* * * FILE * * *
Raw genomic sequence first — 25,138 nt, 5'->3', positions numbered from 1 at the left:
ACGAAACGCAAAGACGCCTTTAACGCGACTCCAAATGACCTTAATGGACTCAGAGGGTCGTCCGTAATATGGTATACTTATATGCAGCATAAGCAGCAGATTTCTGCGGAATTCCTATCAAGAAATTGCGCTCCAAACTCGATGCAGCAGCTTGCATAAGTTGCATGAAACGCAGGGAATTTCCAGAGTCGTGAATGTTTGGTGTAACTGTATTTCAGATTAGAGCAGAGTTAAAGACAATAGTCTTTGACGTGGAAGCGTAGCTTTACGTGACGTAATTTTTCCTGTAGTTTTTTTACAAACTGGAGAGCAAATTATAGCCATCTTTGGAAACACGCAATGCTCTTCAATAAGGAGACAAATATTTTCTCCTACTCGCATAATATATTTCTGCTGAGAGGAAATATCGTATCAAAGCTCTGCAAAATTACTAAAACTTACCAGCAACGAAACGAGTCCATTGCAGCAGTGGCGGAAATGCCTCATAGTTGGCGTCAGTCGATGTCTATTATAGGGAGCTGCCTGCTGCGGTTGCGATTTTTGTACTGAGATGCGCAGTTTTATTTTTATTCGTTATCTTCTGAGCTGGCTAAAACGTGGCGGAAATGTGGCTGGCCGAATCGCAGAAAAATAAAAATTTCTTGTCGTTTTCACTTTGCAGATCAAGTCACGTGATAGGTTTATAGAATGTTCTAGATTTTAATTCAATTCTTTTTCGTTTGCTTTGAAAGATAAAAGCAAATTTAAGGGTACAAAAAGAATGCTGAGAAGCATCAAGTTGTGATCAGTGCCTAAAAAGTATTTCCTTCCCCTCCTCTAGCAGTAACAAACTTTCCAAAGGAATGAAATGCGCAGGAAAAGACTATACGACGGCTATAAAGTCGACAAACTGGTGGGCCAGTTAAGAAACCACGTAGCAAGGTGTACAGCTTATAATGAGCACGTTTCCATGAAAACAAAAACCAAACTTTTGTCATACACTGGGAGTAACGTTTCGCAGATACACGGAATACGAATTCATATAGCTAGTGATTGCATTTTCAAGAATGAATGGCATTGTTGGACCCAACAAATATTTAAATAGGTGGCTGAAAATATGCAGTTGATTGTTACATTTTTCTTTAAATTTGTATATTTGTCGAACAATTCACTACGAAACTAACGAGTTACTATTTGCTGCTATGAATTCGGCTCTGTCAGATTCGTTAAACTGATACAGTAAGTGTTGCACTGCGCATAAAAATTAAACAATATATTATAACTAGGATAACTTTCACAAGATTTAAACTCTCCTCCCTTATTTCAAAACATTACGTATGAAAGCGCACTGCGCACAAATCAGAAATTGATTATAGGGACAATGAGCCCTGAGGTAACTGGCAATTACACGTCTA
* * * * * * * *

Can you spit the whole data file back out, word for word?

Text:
Raw genomic sequence first — 25,138 nt, 5'->3', positions numbered from 1 at the left:
ACGAAACGCAAAGACGCCTTTAACGCGACTCCAAATGACCTTAATGGACTCAGAGGGTCGTCCGTAATATGGTATACTTATATGCAGCATAAGCAGCAGATTTCTGCGGAATTCCTATCAAGAAATTGCGCTCCAAACTCGATGCAGCAGCTTGCATAAGTTGCATGAAACGCAGGGAATTTCCAGAGTCGTGAATGTTTGGTGTAACTGTATTTCAGATTAGAGCAGAGTTAAAGACAATAGTCTTTGACGTGGAAGCGTAGCTTTACGTGACGTAATTTTTCCTGTAGTTTTTTTACAAACTGGAGAGCAAATTATAGCCATCTTTGGAAACACGCAATGCTCTTCAATAAGGAGACAAATATTTTCTCCTACTCGCATAATATATTTCTGCTGAGAGGAAATATCGTATCAAAGCTCTGCAAAATTACTAAAACTTACCAGCAACGAAACGAGTCCATTGCAGCAGTGGCGGAAATGCCTCATAGTTGGCGTCAGTCGATGTCTATTATAGGGAGCTGCCTGCTGCGGTTGCGATTTTTGTACTGAGATGCGCAGTTTTATTTTTATTCGTTATCTTCTGAGCTGGCTAAAACGTGGCGGAAATGTGGCTGGCCGAATCGCAGAAAAATAAAAATTTCTTGTCGTTTTCACTTTGCAGATCAAGTCACGTGATAGGTTTATAGAATGTTCTAGATTTTAATTCAATTCTTTTTCGTTTGCTTTGAAAGATAAAAGCAAATTTAAGGGTACAAAAAGAATGCTGAGAAGCATCAAGTTGTGATCAGTGCCTAAAAAGTATTTCCTTCCCCTCCTCTAGCAGTAACAAACTTTCCAAAGGAATGAAATGCGCAGGAAAAGACTATACGACGGCTATAAAGTCGACAAACTGGTGGGCCAGTTAAGAAACCACGTAGCAAGGTGTACAGCTTATAATGAGCACGTTTCCATGAAAACAAAAACCAAACTTTTGTCATACACTGGGAGTAACGTTTCGCAGATACACGGAATACGAATTCATATAGCTAGTGATTGCATTTTCAAGAATGAATGGCATTGTTGGACCCAACAAATATTTAAATAGGTGGCTGAAAATATGCAGTTGATTGTTACATTTTTCTTTAAATTTGTATATTTGTCGAACAATTCACTACGAAACTAACGAGTTACTATTTGCTGCTATGAATTCGGCTCTGTCAGATTCGTTAAACTGATACAGTAAGTGTTGCACTGCGCATAAAAATTAAACAATATATTATAACTAGGATAACTTTCACAAGATTTAAACTCTCCTCCCTTATTTCAAAACATTACGTATGAAAGCGCACTGCGCACAAATCAGAAATTGATTATAGGGACAATGAGCCCTGAGGTAACTGGCAATTACACGTCTA